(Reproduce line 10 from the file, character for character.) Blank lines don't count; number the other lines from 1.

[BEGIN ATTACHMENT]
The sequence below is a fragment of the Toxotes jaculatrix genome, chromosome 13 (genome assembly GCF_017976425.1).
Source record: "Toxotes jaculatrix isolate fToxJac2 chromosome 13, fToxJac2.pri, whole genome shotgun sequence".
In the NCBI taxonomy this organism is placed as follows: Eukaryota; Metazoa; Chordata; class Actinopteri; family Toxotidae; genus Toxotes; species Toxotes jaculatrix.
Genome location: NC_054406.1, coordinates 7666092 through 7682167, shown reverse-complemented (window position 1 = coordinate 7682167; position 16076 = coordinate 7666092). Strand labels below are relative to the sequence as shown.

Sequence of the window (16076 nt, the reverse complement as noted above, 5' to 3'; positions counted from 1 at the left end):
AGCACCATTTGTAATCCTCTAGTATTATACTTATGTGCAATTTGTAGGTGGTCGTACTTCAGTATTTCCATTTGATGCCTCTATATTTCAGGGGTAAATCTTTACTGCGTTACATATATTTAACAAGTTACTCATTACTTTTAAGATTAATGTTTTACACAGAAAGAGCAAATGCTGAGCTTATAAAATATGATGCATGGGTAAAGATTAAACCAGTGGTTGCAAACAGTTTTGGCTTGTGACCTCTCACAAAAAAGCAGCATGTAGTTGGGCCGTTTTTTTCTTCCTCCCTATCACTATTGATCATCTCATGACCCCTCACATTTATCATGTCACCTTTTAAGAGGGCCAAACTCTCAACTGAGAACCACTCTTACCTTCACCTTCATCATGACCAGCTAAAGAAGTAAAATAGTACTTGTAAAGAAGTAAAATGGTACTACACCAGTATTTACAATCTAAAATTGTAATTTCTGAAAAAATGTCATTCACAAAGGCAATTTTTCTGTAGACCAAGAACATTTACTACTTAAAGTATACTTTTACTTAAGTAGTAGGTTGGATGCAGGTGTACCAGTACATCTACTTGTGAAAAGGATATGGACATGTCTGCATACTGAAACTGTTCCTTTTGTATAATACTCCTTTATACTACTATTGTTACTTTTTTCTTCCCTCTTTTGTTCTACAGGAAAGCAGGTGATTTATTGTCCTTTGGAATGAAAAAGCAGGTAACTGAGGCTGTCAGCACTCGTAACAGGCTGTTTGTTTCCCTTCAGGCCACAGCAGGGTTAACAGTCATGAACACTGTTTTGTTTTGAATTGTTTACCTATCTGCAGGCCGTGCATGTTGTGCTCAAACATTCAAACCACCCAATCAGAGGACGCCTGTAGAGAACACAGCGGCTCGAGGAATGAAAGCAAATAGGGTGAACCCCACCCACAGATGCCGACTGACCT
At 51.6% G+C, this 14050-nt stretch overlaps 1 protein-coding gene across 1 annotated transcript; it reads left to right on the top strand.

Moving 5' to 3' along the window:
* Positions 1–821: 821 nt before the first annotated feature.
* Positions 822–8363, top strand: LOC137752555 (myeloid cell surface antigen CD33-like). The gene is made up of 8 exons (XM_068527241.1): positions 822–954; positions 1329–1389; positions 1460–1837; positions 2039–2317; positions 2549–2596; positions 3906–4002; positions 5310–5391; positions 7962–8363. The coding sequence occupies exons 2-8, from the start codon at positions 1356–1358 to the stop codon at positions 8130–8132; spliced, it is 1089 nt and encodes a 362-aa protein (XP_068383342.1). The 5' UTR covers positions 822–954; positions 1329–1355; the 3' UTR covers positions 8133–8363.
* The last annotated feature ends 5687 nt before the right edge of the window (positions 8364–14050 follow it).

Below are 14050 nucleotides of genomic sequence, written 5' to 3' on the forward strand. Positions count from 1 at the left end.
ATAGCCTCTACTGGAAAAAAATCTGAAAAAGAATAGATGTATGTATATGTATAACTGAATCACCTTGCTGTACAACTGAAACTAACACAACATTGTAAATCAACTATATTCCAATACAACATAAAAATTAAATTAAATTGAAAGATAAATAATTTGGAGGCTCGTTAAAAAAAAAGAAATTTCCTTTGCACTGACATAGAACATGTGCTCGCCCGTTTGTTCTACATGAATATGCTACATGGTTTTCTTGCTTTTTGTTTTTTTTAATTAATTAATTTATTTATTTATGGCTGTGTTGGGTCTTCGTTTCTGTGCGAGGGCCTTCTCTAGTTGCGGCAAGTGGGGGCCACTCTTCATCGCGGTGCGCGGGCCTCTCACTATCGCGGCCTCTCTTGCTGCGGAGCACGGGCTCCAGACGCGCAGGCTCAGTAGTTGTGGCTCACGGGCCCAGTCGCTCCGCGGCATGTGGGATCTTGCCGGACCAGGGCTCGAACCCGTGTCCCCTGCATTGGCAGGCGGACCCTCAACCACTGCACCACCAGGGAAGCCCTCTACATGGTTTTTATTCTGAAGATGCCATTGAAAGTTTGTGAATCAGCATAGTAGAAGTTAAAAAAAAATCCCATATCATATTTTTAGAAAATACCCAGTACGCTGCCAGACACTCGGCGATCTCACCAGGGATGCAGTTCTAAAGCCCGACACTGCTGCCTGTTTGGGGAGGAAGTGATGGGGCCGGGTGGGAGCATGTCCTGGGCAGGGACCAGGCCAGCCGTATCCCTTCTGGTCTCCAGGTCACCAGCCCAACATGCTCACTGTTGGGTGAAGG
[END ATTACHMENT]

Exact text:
* Positions 822–8363, top strand: LOC137752555 (myeloid cell surface antigen CD33-like). The gene is made up of 8 exons (XM_068527241.1): positions 822–954; positions 1329–1389; positions 1460–1837; positions 2039–2317; positions 2549–2596; positions 3906–4002; positions 5310–5391; positions 7962–8363. The coding sequence occupies exons 2-8, from the start codon at positions 1356–1358 to the stop codon at positions 8130–8132; spliced, it is 1089 nt and encodes a 362-aa protein (XP_068383342.1). The 5' UTR covers positions 822–954; positions 1329–1355; the 3' UTR covers positions 8133–8363.